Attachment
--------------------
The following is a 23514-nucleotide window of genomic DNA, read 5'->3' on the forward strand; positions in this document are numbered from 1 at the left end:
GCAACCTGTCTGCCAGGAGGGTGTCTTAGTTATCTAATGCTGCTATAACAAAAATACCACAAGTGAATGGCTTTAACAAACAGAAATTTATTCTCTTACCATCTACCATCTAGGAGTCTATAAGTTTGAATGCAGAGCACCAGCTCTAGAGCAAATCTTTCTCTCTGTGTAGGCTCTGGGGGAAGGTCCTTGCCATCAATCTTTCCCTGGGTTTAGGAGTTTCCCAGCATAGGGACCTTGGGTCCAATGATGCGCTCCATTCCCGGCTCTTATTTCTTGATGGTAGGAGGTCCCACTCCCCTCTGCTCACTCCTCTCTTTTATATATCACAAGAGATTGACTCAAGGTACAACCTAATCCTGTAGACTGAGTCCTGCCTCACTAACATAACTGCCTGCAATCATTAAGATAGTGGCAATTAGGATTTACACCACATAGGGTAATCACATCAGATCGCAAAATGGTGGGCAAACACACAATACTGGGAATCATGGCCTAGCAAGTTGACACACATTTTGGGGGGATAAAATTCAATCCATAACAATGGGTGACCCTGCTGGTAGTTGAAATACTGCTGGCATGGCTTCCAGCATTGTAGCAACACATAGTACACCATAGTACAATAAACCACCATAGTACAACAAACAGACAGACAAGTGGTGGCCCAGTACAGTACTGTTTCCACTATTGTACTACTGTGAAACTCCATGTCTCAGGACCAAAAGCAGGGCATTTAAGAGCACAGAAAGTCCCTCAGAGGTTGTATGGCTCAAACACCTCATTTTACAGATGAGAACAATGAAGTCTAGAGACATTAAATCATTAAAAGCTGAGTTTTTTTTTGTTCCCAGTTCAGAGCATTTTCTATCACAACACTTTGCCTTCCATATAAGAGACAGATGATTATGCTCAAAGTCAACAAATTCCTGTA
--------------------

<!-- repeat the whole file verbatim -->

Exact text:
The following is a 23514-nucleotide window of genomic DNA, read 5'->3' on the forward strand; positions in this document are numbered from 1 at the left end:
GCAACCTGTCTGCCAGGAGGGTGTCTTAGTTATCTAATGCTGCTATAACAAAAATACCACAAGTGAATGGCTTTAACAAACAGAAATTTATTCTCTTACCATCTACCATCTAGGAGTCTATAAGTTTGAATGCAGAGCACCAGCTCTAGAGCAAATCTTTCTCTCTGTGTAGGCTCTGGGGGAAGGTCCTTGCCATCAATCTTTCCCTGGGTTTAGGAGTTTCCCAGCATAGGGACCTTGGGTCCAATGATGCGCTCCATTCCCGGCTCTTATTTCTTGATGGTAGGAGGTCCCACTCCCCTCTGCTCACTCCTCTCTTTTATATATCACAAGAGATTGACTCAAGGTACAACCTAATCCTGTAGACTGAGTCCTGCCTCACTAACATAACTGCCTGCAATCATTAAGATAGTGGCAATTAGGATTTACACCACATAGGGTAATCACATCAGATCGCAAAATGGTGGGCAAACACACAATACTGGGAATCATGGCCTAGCAAGTTGACACACATTTTGGGGGGATAAAATTCAATCCATAACAATGGGTGACCCTGCTGGTAGTTGAAATACTGCTGGCATGGCTTCCAGCATTGTAGCAACACATAGTACACCATAGTACAATAAACCACCATAGTACAACAAACAGACAGACAAGTGGTGGCCCAGTACAGTACTGTTTCCACTATTGTACTACTGTGAAACTCCATGTCTCAGGACCAAAAGCAGGGCATTTAAGAGCACAGAAAGTCCCTCAGAGGTTGTATGGCTCAAACACCTCATTTTACAGATGAGAACAATGAAGTCTAGAGACATTAAATCATTAAAAGCTGAGTTTTTTTTTGTTCCCAGTTCAGAGCATTTTCTATCACAACACTTTGCCTTCCATATAAGAGACAGATGATTATGCTCAAAGTCAACAAATTCCTGTA